Attention FAE Customers:
Please be aware that NASBA credits are awarded based on whether the events are webcast or in-person, as well as on the number of CPE credits.
Please check the event registration page to see if NASBA credits are being awarded for the programs you select.

Conference Speaker Predicts IRS Enforcement Will Focus on Midsize Businesses, Urges Practitioners to Attend Tax Court

S.J. Steinhardt
Published Date:
Nov 15, 2022


Speaking at the Foundation forAccounting Education's Tax and Financial Planning for Individuals Conference on Nov. 10, attorney and CPA Frank Agostino presented an engaging overview of the new funding for the IRS and new developments in tax controversy, interwoven with some tips on how  tax professionals can improve their individual practices.

Founder and president of his own law firm, a former IRS district counsel and a former special assistant U.S.  attorney, Agostino is also president of Taxpayers Assistance Corp., which provides tax and legal advice to low-income taxpayers in the New York and New Jersey area.  

Agostino spent some time discussing the $79.6 billion allocated to the IRS under the Inflation Reduction Act.  He broke down some of the allocations, such as $3.2 billion for taxpayer services (“That’s like a rounding error,” he said) and the $4.8 billion for business systems modernization projects over 10 years. The latter figure is what Amazon spends in a year on software upgrades, he said.

Implying that the allocation won’t be enough to handle some of the tax collection agency’s more complicated tasks, he used one law, the Foreign Account Tax Compliant Act, as an example.

“Do you really think that with $4.8 billion, you’re going to be able to talk to every foreign financial institution, translate the currencies, and then match it to a taxpayer’s tax return?” he asked, rhetorically. “Big computer-data-driven businesses are spending multiples of that every year.”

Part of that allocation for improving customer service entails what Treasury Secretary Janet Yellen termed “using creating new digital tools to allow taxpayers to get information from the IRS instantaneously.” That includes artificial intelligence, which Agostino said that the agency will use more to capture what he said is still the biggest area of noncompliant taxpayers: the Schedule C taxpayer, who “understates their income and overstates their deductions.”  

“You know that’s where the enforcement is going to be,” he said. “The enforcement is going to end up being the middle-class mom and pop business, really around the $200,000 sweet spot, because that’s where the most prevalent amount of underreporting tax is.”

“You should expect that there will be much more information reporting, more attempts to match and examinations that may never need a live human being,” he continued. “But those are audits. It’s a computer doing it. The goal for them is to audit smarter.”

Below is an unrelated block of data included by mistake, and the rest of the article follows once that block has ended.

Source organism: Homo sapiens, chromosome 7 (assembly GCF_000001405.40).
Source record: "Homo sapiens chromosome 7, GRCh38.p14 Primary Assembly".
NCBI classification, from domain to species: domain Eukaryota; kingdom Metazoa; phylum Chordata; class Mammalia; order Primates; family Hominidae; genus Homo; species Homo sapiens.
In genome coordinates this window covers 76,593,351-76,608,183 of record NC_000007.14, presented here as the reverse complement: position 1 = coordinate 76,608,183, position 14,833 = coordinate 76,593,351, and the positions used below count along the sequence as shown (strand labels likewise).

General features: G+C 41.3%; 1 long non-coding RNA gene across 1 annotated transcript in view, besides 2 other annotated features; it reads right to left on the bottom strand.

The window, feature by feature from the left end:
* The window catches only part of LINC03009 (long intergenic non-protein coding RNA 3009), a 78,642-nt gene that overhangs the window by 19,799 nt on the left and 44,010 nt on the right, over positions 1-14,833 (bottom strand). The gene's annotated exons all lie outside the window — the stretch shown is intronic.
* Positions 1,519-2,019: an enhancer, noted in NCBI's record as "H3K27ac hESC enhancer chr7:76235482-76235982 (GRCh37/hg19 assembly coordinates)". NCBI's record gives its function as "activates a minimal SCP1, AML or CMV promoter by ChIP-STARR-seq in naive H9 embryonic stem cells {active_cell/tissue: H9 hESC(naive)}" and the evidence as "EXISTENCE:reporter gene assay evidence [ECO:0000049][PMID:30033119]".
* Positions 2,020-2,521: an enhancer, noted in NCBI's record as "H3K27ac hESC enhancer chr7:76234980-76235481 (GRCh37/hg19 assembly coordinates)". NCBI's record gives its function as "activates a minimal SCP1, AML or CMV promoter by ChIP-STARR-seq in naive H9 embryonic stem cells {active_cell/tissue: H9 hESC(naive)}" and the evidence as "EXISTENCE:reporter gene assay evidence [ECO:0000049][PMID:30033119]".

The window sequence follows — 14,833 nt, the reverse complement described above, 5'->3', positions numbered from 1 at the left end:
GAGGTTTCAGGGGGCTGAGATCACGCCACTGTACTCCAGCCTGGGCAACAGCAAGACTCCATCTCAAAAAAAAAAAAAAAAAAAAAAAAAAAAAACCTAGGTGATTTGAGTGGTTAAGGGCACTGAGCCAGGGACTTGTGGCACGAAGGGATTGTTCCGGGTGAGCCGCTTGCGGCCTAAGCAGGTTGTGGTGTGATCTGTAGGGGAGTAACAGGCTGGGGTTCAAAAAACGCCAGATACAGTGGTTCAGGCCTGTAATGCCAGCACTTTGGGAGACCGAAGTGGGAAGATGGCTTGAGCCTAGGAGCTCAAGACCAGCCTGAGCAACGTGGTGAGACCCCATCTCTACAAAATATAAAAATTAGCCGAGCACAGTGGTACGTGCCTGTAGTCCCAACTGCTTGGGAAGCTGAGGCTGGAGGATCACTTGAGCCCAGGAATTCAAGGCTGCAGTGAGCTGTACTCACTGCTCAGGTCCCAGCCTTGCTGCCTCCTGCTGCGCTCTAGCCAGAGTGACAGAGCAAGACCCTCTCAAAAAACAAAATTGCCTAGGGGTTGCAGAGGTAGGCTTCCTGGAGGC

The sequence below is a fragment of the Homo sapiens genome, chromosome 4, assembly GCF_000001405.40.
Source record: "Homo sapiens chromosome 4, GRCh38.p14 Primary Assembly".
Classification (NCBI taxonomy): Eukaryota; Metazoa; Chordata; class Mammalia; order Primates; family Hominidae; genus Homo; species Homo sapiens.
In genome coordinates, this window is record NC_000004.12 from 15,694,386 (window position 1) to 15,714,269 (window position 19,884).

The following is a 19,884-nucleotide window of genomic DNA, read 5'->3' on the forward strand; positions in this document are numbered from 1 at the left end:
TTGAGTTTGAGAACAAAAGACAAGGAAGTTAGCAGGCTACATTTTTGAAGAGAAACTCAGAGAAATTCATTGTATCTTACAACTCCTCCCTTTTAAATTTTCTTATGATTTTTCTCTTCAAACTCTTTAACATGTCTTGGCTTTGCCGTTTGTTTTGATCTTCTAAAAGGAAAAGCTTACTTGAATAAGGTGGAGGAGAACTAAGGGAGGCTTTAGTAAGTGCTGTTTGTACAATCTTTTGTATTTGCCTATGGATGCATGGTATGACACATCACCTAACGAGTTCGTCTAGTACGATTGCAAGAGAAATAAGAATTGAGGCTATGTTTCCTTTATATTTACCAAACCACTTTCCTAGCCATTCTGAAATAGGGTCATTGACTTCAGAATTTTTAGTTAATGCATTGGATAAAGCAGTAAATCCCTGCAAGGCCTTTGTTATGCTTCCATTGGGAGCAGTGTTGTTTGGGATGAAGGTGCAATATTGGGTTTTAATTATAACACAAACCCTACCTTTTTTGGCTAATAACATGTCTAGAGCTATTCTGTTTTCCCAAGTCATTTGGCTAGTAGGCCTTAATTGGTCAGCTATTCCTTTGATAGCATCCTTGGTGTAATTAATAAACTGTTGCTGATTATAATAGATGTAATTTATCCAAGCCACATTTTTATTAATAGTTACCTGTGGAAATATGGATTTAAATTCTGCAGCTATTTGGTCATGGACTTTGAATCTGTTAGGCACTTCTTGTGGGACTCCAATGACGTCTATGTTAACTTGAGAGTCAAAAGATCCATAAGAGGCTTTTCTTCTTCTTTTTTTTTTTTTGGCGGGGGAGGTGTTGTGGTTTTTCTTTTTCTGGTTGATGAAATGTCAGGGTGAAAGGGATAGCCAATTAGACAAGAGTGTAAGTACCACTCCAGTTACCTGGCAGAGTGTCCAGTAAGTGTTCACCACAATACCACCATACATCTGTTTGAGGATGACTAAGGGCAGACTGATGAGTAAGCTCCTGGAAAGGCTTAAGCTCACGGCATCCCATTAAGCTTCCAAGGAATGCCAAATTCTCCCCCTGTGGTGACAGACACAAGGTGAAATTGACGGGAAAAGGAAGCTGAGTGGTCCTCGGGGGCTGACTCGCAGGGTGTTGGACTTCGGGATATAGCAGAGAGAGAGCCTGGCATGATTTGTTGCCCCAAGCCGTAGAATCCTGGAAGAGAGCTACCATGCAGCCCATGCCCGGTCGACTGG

The goal, as he explained, is for the IRS to spend money on teaching taxpayers to do it themselves. Now, in the face of poor customer service, more taxpayers are doing to do their own returns. Because some will make mistakes, that will provide opportunities for tax professionals, he said.

Agostino also "gave a plug" to the U.S. Tax Court, encouraging the attendees to go to the court one day to observe the cases where, he said, 70 percent of the cases are by unrepresented taxpayers—that is, those who go to represent themselves without an attorney or accountant present.

Given the perception that IRS customer service has gone down, more and more cases are being tried, he said. Volunteer attorneys such as him are available to help those taxpayers who choose this route.

He encouraged lawyers and accountants to attend the court as a means of improving their practices. “You can sit in the audience and watch, and you will learn how the system works,” he said.

“The IRS just can’t say no, and the taxpayer walks away,” he said, anecdotally. “The Tax Court will often split the difference. … The taxpayer will say, ‘My accountant says I don’t have substantiation; I gotta give up—but I spent the money and I’m not giving up!’”

“Many preparers say, 'You’re going to lose. You don’t have any documents.' But the Tax Court judge will want to split it” because they can’t try everything, he said.

“I find if you come and watch a couple of cases go to trial, you’ll be better when dealing with a revenue agent or the IRS Independent Office of Appeals,” he said. “You can say, ‘I was here last Monday and they gave the guy 30 percent just for showing up. Give me 20 percent, and I won’t go down.’”

While Agostino said that the perception of worsening customer service from the IRS may be driving individuals to go to tax court, he also said he still believes that the U.S. tax system is something to be admired.

“The United States sent $4.9 trillion to the IRS and the biggest factor is voluntary compliance and self-reporting—that’s the marvel of tax professionals in this country—more than any other system on the planet,” he said. “The system only works if the IRS and tax professionals provide taxpayers quality service. Once the taxpayers think the system doesn’t work, we become like Italy, where tax evasion is a national sport.”

“We get the system we make. We have to make the system work for us,” he said. “What other group of people in the U.S. brought in $4.9 trillion to any other organization?”

Click here to see more of the latest news from the NYSSCPA.